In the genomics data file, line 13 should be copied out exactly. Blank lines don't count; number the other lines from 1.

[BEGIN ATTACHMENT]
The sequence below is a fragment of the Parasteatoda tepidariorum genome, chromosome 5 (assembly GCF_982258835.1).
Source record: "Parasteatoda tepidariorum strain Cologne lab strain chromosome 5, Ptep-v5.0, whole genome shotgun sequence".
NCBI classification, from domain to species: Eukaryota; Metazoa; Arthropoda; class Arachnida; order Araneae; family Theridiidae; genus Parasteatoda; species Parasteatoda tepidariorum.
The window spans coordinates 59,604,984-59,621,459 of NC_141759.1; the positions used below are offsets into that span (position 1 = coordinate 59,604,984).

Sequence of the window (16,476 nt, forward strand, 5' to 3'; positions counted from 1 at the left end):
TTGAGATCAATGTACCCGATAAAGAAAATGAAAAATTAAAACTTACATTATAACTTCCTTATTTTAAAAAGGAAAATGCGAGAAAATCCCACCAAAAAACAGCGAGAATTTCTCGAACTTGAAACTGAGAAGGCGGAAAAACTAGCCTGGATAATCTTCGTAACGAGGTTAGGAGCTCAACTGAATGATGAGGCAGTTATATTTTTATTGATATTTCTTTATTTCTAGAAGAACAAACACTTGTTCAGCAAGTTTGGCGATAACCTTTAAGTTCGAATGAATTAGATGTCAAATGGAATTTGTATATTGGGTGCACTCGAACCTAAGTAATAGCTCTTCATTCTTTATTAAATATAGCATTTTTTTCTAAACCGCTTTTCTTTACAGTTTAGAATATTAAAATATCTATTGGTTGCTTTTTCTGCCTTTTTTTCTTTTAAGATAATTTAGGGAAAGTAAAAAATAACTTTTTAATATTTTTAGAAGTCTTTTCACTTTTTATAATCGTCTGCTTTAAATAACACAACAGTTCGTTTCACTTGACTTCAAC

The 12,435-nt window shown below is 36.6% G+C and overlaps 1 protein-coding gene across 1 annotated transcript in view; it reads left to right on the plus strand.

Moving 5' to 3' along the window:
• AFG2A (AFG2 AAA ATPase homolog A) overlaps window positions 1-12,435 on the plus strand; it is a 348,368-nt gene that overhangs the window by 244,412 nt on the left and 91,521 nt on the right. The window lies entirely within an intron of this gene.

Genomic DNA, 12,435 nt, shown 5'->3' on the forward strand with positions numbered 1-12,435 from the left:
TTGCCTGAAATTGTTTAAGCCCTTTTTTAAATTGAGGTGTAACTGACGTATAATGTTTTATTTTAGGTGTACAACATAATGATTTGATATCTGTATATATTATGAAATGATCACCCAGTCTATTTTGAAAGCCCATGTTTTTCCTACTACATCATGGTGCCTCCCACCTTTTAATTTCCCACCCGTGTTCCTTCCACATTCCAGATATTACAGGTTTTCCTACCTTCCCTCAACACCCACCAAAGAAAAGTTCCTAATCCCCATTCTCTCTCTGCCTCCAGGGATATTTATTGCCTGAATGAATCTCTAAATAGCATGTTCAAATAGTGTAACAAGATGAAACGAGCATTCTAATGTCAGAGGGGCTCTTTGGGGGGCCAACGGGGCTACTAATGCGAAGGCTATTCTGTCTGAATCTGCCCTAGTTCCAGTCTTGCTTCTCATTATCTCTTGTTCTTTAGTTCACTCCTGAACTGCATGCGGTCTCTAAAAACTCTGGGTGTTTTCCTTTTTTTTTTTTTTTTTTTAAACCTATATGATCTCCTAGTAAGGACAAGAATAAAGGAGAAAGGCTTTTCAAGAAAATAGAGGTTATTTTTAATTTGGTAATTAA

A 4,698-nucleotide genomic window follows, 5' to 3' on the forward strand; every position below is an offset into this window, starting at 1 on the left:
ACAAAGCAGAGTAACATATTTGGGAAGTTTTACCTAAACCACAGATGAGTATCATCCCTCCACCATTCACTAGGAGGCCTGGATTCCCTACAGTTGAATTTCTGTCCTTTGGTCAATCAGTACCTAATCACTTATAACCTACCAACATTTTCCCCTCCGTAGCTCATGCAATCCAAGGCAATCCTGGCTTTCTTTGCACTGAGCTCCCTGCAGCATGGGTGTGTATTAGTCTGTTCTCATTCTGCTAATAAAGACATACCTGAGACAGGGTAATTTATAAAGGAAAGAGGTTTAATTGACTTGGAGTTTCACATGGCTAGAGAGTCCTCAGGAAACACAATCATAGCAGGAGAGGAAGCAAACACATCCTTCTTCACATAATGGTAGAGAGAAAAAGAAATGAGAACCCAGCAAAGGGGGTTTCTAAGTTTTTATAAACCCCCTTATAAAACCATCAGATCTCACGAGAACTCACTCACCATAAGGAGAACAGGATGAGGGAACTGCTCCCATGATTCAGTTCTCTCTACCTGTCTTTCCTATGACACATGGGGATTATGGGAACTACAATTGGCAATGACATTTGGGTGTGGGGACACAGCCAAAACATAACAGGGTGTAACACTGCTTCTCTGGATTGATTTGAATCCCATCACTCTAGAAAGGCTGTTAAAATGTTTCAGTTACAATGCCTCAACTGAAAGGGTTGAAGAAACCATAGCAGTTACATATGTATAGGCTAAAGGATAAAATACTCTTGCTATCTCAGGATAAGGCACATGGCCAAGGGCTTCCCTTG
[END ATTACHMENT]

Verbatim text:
ACAAAGCAGAGTAACATATTTGGGAAGTTTTACCTAAACCACAGATGAGTATCATCCCTCCACCATTCACTAGGAGGCCTGGATTCCCTACAGTTGAATTTCTGTCCTTTGGTCAATCAGTACCTAATCACTTATAACCTACCAACATTTTCCCCTCCGTAGCTCATGCAATCCAAGGCAATCCTGGCTTTCTTTGCACTGAGCTCCCTGCAGCATGGGTGTGTATTAGTCTGTTCTCATTCTGCTAATAAAGACATACCTGAGACAGGGTAATTTATAAAGGAAAGAGGTTTAATTGACTTGGAGTTTCACATGGCTAGAGAGTCCTCAGGAAACACAATCATAGCAGGAGAGGAAGCAAACACATCCTTCTTCACATAATGGTAGAGAGAAAAAGAAATGAGAACCCAGCAAAGGGGGTTTCTAAGTTTTTATAAACCCCCTTATAAAACCATCAGATCTCACGAGAACTCACTCACCATAAGGAGAACAGGATGAGGGAACTGCTCCCATGATTCAGTTCTCTCTACCTGTCTTTCCTATGACACATGGGGATTATGGGAACTACAATTGGCAATGACATTTGGGTGTGGGGACACAGCCAAAACATAACAGGGTGTAACACTGCTTCTCTGGATTGATTTGAATCCCATCACTCTAGAAAGGCTGTTAAAATGTTTCAGTTACAATGCCTCAACTGAAAGGGTTGAAGAAACCATAGCAGTTACATATGTATAGGCTAAAGGATAAAATACTCTTGCTATCTCAGGATAAGGCACATGGCCAAGGGCTTCCCTTG